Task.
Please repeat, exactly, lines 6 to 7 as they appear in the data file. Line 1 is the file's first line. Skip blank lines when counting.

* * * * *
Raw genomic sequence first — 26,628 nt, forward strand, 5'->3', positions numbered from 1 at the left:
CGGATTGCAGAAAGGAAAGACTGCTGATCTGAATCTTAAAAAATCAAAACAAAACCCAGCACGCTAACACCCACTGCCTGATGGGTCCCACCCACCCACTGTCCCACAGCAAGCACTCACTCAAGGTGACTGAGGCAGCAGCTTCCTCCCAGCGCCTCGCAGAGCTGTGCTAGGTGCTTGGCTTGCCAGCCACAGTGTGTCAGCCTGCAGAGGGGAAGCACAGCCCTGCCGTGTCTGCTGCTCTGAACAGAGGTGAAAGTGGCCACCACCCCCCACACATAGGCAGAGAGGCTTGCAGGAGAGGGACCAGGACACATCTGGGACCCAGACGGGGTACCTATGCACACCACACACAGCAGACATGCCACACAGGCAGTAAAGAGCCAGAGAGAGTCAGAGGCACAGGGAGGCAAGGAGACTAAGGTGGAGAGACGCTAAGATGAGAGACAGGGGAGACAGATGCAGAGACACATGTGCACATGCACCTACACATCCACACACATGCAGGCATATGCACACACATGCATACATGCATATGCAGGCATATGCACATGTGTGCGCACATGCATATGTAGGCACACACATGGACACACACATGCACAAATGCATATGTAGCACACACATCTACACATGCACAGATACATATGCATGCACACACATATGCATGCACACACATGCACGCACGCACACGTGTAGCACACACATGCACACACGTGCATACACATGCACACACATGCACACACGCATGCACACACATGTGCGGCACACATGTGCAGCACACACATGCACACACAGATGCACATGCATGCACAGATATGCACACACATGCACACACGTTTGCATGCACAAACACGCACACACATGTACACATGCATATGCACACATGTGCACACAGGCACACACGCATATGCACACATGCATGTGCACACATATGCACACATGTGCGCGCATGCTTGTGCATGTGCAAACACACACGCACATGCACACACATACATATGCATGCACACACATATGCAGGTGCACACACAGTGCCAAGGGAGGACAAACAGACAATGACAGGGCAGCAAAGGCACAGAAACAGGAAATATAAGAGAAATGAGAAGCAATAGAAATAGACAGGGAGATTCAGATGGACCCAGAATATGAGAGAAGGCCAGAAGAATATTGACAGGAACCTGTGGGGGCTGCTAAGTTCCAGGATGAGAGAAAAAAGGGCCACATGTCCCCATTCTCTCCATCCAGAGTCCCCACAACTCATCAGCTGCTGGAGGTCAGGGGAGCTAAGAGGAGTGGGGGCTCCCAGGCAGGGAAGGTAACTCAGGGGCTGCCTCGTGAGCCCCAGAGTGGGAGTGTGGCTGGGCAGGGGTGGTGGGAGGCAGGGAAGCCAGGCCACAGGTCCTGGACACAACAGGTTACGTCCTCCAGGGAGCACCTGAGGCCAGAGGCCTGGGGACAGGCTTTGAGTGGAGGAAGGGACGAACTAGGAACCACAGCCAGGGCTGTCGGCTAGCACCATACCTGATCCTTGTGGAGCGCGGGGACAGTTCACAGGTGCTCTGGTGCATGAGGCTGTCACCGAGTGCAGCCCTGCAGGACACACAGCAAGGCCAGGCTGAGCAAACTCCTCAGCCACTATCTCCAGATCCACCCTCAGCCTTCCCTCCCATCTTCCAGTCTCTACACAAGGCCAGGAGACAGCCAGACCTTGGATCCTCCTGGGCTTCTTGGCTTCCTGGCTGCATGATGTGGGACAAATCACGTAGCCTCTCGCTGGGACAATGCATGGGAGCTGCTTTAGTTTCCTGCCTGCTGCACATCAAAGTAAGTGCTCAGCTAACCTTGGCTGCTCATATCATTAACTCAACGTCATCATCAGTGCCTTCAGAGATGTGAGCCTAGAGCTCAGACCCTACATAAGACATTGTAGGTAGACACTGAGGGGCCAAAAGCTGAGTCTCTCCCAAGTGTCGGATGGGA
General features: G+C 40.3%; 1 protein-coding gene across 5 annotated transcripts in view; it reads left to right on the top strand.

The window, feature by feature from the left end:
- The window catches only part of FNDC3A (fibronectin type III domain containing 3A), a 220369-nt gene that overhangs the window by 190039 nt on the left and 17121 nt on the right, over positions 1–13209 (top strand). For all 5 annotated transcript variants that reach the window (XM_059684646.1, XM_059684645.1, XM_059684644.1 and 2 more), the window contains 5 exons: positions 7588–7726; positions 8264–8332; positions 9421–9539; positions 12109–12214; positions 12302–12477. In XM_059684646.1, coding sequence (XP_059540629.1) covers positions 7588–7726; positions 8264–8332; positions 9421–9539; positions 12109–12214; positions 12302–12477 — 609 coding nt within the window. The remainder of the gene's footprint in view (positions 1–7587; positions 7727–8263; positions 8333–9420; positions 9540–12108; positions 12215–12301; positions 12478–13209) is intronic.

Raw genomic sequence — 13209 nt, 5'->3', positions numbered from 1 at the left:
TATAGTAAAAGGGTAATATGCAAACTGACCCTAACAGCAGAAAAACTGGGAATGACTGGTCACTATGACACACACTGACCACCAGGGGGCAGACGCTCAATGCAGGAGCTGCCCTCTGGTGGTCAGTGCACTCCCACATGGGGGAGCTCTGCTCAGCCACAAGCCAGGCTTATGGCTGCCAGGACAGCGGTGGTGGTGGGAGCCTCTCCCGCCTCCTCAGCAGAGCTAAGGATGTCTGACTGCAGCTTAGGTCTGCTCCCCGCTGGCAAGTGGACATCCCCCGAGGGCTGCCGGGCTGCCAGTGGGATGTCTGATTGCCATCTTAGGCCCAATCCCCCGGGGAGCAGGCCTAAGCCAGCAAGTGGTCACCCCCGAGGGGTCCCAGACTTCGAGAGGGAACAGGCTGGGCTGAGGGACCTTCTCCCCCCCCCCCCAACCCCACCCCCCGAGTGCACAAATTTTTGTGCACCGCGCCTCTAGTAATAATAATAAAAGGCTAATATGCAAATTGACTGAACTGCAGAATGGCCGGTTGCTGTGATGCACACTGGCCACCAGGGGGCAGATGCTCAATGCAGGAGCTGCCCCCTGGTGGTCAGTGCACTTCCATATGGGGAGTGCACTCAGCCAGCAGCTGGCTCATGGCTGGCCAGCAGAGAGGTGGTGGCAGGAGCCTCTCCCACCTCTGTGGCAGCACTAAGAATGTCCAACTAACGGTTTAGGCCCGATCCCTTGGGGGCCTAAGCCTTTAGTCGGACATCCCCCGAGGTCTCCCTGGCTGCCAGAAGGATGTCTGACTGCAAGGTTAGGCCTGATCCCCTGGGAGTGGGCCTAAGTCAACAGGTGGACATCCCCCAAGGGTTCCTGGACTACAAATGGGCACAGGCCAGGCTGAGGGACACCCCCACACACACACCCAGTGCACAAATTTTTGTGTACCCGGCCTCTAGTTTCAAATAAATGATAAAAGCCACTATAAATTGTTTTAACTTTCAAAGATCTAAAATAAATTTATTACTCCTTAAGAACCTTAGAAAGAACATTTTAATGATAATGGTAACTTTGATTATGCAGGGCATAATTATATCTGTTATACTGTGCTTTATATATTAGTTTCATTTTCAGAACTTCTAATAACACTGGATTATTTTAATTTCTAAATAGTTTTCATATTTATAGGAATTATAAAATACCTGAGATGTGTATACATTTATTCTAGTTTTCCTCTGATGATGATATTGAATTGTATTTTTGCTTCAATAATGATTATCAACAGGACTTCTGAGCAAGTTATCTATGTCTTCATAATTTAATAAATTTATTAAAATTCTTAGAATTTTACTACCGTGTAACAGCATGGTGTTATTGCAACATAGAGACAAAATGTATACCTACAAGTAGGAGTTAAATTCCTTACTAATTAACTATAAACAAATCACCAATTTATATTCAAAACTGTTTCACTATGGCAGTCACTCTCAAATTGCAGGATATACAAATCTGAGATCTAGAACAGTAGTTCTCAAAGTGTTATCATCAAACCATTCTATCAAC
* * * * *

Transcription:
Raw genomic sequence — 13209 nt, 5'->3', positions numbered from 1 at the left:
TATAGTAAAAGGGTAATATGCAAACTGACCCTAACAGCAGAAAAACTGGGAATGACTGGTCACTATGACACACACTGACCACCAGGGGGCAGACGCTCAATGCAGGAGCTGCCCTCTGGTGGTCAGTGCACTCCCACATGGGGGAGCTCTGCTCAGCCACAAGCCAGGCTTATGGCTGCCAGGACAGCGGTGGTGGTGGGAGCCTCTCCCGCCTCCTCAGCAGAGCTAAGGATGTCTGACTGCAGCTTAGGTCTGCTCCCCGCTGGCAAGTGGACATCCCCCGAGGGCTGCCGGGCTGCCAGTGGGATGTCTGATTGCCATCTTAGGCCCAATCCCCCGGGGAGCAGGCCTAAGCCAGCAAGTGGTCACCCCCGAGGGGTCCCAGACTTCGAGAGGGAACAGGCTGGGCTGAGGGACCTTCTCCCCCCCCCCCCAACCCCACCCCCCGAGTGCACAAATTTTTGTGCACCGCGCCTCTAGTAATAATAATAAAAGGCTAATATGCAAATTGACTGAACTGCAGAATGGCCGGTTGCTGTGATGCACACTGGCCACCAGGGGGCAGATGCTCAATGCAGGAGCTGCCCCCTGGTGGTCAGTGCACTTCCATATGGGGAGTGCACTCAGCCAGCAGCTGGCTCATGGCTGGCCAGCAGAGAGGTGGTGGCAGGAGCCTCTCCCACCTCTGTGGCAGCACTAAGAATGTCCAACTAACGGTTTAGGCCCGATCCCTTGGGGGCCTAAGCCTTTAGTCGGACATCCCCCGAGGTCTCCCTGGCTGCCAGAAGGATGTCTGACTGCAAGGTTAGGCCTGATCCCCTGGGAGTGGGCCTAAGTCAACAGGTGGACATCCCCCAAGGGTTCCTGGACTACAAATGGGCACAGGCCAGGCTGAGGGACACCCCCACACACACACCCAGTGCACAAATTTTTGTGTACCCGGCCTCTAGTTTCAAATAAATGATAAAAGCCACTATAAATTGTTTTAACTTTCAAAGATCTAAAATAAATTTATTACTCCTTAAGAACCTTAGAAAGAACATTTTAATGATAATGGTAACTTTGATTATGCAGGGCATAATTATATCTGTTATACTGTGCTTTATATATTAGTTTCATTTTCAGAACTTCTAATAACACTGGATTATTTTAATTTCTAAATAGTTTTCATATTTATAGGAATTATAAAATACCTGAGATGTGTATACATTTATTCTAGTTTTCCTCTGATGATGATATTGAATTGTATTTTTGCTTCAATAATGATTATCAACAGGACTTCTGAGCAAGTTATCTATGTCTTCATAATTTAATAAATTTATTAAAATTCTTAGAATTTTACTACCGTGTAACAGCATGGTGTTATTGCAACATAGAGACAAAATGTATACCTACAAGTAGGAGTTAAATTCCTTACTAATTAACTATAAACAAATCACCAATTTATATTCAAAACTGTTTCACTATGGCAGTCACTCTCAAATTGCAGGATATACAAATCTGAGATCTAGAACAGTAGTTCTCAAAGTGTTATCATCAAACCATTCTATCAAC